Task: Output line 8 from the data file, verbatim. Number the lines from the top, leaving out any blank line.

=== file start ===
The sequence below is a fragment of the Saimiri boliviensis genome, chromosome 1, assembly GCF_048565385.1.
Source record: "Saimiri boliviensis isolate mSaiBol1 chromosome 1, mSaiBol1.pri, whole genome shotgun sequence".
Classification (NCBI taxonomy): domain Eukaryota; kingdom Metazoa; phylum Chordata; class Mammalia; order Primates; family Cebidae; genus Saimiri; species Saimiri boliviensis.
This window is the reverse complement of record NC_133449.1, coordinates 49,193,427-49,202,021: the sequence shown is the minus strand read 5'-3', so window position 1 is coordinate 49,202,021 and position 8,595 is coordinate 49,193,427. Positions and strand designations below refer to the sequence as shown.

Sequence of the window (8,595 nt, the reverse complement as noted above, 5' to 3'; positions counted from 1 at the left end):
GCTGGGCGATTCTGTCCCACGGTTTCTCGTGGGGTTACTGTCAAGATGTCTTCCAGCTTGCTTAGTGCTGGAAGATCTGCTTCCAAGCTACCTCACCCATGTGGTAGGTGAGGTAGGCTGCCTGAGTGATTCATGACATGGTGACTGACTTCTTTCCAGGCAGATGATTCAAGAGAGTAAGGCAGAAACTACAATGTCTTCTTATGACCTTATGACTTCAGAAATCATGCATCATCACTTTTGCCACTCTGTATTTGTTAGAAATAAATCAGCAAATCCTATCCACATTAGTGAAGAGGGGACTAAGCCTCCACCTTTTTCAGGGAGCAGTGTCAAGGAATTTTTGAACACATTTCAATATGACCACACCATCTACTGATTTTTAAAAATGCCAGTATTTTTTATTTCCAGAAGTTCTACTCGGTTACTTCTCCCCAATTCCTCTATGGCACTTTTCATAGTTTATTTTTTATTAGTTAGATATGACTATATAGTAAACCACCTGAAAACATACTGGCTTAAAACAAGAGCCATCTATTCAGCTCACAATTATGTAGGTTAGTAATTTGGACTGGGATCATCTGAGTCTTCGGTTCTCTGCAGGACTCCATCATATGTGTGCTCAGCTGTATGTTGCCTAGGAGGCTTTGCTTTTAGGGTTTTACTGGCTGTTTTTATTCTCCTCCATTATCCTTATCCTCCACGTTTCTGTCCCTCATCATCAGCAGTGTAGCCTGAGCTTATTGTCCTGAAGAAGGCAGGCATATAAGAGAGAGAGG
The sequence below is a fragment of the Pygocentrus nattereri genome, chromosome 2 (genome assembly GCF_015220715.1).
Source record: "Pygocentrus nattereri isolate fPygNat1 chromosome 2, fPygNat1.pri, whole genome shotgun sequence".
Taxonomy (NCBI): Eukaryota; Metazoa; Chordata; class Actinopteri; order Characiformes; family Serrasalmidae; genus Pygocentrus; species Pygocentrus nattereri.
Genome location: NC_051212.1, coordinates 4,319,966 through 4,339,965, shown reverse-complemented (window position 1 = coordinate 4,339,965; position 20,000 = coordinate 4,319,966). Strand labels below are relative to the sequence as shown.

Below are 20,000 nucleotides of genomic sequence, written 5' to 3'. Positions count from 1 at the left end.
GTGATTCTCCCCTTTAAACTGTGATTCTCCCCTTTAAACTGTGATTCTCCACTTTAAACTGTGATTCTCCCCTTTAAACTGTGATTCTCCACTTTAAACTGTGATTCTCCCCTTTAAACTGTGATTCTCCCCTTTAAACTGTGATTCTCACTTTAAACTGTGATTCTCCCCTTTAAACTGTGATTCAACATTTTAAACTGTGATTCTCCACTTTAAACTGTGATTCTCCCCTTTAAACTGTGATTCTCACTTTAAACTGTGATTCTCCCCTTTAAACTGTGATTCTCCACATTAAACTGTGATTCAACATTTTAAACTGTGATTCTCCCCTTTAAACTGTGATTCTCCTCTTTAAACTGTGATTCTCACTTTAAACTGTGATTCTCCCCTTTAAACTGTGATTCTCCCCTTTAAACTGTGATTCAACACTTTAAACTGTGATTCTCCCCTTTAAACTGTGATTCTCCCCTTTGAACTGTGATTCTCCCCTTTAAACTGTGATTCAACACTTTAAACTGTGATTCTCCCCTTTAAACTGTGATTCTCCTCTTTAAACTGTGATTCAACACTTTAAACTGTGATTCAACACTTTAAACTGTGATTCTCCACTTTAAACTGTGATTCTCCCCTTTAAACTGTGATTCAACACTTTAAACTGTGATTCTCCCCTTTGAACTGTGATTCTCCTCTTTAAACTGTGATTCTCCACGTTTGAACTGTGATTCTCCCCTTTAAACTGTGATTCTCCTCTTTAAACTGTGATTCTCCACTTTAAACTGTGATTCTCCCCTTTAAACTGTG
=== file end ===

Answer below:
Source record: "Pygocentrus nattereri isolate fPygNat1 chromosome 2, fPygNat1.pri, whole genome shotgun sequence".